Steve Bannon found guilty in contempt of Congress trial on Jan. 6

WASHINGTON — A jury on Friday found former Donald Trump aide Steve Bannon guilty of two counts of contempt of Congress for calling off the Jan. 6 House committee.

The jury returned the verdict after deliberating less than three hours in what prosecutors said was a straightforward case.

“This case isn’t complicated, but it’s important,” Assistant US Attorney Molly Gaston told jurors during Friday’s closing arguments. She argued that Bannon “did not want to recognize the authority of Congress” or conform to government rules.

Bannon’s sentencing is scheduled for October 21, when he faces a mandatory minimum sentence of 30 days and up to a year behind bars. He could also be fined from $100 to $100,000. He is expected to appeal.

Pictured: Steve Bannon exits US District Court in Washington on July 22, 2022.
Steve Bannon exits US District Court in Washington on July 22, 2022.Frank Thorp V / NBC News

Jan. 6 committee chair Bennie Thompson, D-Miss, and vice chair Liz Cheney, R-Wyo, called Bannon’s sentencing “a victory for the rule of law and an important endorsement of the work of the select committee.”

“As the prosecutor observed, Steve Bannon ‘preferred allegiance to Donald Trump to obeying the law.’ Just as everyone responsible for the events of January 6 must be held accountable, anyone who obstructs our investigation into these matters should face consequences,” they said in a joint statement.

U.S. Attorney for the District of Columbia Matthew Graves said Friday that the committee’s subpoena “was not an invitation to be refused or ignored.”

“Mr. Bannon was required to appear before the House Select Committee to testify and produce documents. His refusal was deliberate and now a jury has found he must face the consequences,” Graves said.

The Justice Department told jurors during the trial that Bannon would not turn over documents and would testify before the Jan. 6 committee when asked to do so in October 2021 because he believed he was “above the law.” Prosecutors called two witnesses — a Jan. 6 committee worker and an FBI special agent — and dropped their case Wednesday.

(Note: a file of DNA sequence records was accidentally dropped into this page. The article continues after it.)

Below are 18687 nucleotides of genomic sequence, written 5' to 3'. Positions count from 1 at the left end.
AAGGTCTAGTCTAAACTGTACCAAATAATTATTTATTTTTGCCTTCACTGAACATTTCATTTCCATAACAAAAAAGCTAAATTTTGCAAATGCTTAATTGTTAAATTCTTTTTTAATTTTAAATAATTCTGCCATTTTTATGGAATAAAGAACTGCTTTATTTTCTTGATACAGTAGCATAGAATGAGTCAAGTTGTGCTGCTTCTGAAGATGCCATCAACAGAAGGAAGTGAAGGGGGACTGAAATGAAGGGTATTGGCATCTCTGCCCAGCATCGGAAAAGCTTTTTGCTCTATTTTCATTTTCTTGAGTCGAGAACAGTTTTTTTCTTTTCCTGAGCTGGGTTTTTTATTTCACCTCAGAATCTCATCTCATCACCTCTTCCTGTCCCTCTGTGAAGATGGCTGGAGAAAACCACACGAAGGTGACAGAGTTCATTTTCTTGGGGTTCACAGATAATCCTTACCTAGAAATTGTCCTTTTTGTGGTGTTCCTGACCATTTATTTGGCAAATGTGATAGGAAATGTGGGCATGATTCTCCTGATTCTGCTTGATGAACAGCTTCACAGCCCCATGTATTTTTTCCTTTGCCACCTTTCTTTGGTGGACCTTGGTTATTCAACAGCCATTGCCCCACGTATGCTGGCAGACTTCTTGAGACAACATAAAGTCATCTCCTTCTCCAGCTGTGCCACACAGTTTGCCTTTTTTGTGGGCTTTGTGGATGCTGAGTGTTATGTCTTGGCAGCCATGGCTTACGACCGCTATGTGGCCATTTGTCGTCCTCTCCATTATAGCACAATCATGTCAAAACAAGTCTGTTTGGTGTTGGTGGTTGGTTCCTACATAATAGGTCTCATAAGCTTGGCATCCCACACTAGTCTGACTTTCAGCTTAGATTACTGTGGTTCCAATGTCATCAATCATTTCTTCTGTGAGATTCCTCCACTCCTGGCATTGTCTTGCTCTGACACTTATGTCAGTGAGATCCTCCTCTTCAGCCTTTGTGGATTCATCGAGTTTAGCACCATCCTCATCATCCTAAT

Bannon and his attorneys made it clear Friday they intended to appeal, with attorney David Schoen describing the verdict as “round one” in a lengthy fight.

“You will see this case reversed on appeal. You’re going to see all these resources, three federal prosecutors, four FBI agents wasted on one misdemeanor,” Schoen said. “You cannot find any other crime where a person is convicted without believing or knowing or having reason to believe that he or she has done something wrong.”

Bannon, Gaston argued, “did not want to recognize the authority of Congress” or conform to government rules.


Bannon’s team declined to mount a defense Thursday. In the closing arguments, Bannon attorney Evan Corcoran questioned whether the subpoenas were actually signed by Thompson and raised what he called a “serious question” about a Witness’s attendance at a book club.

Judge Carl Nichols repeatedly refused to adjourn Bannon’s trial, despite the defense team’s assertion that the publicity of the Jan. 6 committee hearings would adversely affect the jury pool and their assertion that Bannon was suspended from testifying because of Trump’s alleged claims to executive privilege was excluded. A jury met on Tuesday morning.

Although Bannon offered this month to testify before the committee as he sought to delay the trial this week, the Justice Department dismissed his last-minute change of heart as a “last-ditch effort to evade accountability.”